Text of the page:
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that this is not a two game play, because that there other species beyond Lecanora gangaleoides and Tephromela atra, like L. argentea, for instance, and possibly some others.
Concerning Tephromela atra, I’m not so sure about the consistency of the vinaceous colored epihymenium to make it a distinguish feature, i.e. it is of great help, if present, but it can be absent or indiscernible if too dark. This is just a thought with no scientific basis.
Your not yet posted specimens are very nice and the apothecial section spectacular. Thanks for sharing these. For instance, the red/orange reaction of the hypothecium was a surprise for me; I already saw it mentioned for other species of Tephromela, but not for T. atra. And if the apothecial section was not so thin one could miss the vinaceous color when observed just in water.
I’m trying to make sense of what I’m reading in various floras (North American, British, Sonoran), as compared to my notes and other observations. According to the literature, you’re right, the hymenium can be hyaline below, but all my experience shows that the hymenium is entirely colored, especially when you introduce KOH/NaOH. See the micrographs in observation 68668 and observation 94162. But also see these photos from southern California (not posted yet):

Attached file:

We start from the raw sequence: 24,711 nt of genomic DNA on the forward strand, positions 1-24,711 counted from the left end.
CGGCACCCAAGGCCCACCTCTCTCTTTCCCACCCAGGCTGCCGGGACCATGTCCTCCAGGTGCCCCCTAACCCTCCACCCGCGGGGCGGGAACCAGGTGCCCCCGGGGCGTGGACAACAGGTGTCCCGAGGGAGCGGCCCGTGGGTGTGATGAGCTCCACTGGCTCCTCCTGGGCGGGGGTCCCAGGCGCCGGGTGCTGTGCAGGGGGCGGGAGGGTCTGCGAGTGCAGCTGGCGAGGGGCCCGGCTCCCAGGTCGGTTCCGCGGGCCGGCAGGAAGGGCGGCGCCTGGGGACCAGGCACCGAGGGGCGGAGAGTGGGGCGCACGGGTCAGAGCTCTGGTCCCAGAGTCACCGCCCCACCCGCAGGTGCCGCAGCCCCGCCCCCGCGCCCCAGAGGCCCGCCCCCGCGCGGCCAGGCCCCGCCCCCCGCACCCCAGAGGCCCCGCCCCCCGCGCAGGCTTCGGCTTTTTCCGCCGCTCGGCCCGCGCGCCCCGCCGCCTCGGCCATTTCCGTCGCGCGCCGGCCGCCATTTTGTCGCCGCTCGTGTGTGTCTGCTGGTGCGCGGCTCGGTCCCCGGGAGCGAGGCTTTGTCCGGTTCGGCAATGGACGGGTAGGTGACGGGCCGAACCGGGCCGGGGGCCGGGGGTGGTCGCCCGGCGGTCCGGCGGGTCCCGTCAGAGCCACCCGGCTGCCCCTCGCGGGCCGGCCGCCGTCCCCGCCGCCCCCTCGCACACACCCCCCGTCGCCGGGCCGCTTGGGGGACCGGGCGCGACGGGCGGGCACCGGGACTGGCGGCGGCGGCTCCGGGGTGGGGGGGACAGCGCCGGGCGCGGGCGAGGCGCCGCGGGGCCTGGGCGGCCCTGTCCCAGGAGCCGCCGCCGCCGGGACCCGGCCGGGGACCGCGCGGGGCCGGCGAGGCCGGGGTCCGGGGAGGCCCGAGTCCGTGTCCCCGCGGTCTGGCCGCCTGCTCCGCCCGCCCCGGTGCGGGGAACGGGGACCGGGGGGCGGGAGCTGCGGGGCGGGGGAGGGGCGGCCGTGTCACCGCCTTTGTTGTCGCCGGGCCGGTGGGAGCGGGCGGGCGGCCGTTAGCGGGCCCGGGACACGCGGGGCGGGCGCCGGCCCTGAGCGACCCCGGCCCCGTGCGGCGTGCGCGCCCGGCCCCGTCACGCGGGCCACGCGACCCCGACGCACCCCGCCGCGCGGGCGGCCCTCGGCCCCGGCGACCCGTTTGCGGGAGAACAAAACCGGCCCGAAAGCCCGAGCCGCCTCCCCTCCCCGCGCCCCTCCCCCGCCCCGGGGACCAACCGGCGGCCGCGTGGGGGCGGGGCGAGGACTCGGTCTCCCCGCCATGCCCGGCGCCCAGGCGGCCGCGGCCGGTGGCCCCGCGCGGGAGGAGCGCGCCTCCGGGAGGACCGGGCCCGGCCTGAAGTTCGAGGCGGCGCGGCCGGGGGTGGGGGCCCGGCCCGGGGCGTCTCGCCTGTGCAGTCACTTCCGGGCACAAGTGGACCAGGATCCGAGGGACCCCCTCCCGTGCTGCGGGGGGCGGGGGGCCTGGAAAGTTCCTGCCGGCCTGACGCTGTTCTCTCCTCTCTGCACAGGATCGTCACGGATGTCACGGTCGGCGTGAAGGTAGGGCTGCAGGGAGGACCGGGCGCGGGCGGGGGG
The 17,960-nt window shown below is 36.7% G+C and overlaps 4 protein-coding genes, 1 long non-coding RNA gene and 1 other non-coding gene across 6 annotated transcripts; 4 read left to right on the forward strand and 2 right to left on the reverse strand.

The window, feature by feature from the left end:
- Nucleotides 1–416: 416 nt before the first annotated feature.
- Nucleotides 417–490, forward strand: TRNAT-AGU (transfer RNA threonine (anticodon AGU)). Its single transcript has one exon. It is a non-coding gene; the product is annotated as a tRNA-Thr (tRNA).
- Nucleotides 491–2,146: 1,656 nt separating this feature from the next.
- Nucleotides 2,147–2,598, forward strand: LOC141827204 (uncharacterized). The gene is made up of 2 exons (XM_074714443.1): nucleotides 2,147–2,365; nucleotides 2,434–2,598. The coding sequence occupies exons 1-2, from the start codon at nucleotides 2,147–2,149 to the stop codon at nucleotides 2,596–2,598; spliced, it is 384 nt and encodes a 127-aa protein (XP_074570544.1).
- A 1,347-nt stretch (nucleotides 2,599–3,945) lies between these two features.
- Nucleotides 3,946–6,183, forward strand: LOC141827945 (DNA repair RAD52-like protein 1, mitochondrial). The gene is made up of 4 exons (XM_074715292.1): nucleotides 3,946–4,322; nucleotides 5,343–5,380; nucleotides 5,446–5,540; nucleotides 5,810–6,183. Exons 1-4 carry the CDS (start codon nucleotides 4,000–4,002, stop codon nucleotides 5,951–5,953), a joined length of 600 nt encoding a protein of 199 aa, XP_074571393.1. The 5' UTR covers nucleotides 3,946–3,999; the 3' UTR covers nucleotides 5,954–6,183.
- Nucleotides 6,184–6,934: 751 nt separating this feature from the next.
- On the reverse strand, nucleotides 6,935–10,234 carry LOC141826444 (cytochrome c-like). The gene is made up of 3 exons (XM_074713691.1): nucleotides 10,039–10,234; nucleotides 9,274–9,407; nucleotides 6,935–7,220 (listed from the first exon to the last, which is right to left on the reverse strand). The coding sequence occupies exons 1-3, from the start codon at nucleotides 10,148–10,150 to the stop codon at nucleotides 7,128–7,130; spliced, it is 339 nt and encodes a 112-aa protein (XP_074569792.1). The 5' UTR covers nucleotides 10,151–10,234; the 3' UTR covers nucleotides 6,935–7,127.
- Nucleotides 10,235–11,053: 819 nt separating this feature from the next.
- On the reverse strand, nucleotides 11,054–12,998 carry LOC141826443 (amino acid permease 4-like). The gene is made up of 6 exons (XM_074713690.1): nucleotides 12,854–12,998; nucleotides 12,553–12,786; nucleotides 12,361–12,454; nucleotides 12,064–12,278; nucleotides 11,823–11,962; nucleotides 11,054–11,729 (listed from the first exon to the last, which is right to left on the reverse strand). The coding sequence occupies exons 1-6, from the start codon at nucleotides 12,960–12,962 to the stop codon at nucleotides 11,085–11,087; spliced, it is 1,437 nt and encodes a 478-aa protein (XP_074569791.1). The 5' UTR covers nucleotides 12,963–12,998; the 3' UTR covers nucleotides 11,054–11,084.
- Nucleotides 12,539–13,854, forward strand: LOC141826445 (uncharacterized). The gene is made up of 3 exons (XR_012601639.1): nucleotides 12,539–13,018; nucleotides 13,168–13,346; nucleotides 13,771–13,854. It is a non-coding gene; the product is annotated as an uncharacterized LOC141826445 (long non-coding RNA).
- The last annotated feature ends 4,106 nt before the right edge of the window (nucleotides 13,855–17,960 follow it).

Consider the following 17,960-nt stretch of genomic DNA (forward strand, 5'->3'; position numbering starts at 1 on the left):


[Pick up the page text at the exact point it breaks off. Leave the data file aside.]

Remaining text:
This was a particularly thin section, so the vinaceous coloration is faint and all but missing from the lower parts of the hymenium and subhyenium; but note that strong, distinctive K reaction as usual, though. (I was personally present when K. Knudsen verified the specimen for me. It had a strong C/KC+ red-orange reaction, making me think it was something odd.)
Anyway, the point I’m trying to get to here is that I don’t see any convincing vinaceous color in the hymenium, and no K reaction at all. The strong blue reaction in Melzer’s is not indicative: according to the Sonoran Flora (and my own experience) Lecanora has a strongly amyloid hymenium.
[The technical characters separating Tephromela from Lecanora and Lecidea are obscure — Bacidia-type asci, poorly-developed proper exciple, etc. Good grief. Fortunately the common one, T. atra has this striking vinaceous, K+ coloration.]
Created: 2012-04-19 18:15:26 CDT (-0500)
Last modified: 2012-04-20 02:06:49 CDT (-0500)
Viewed: 76 times, last viewed: 2017-06-12 22:07:04 CDT (-0500)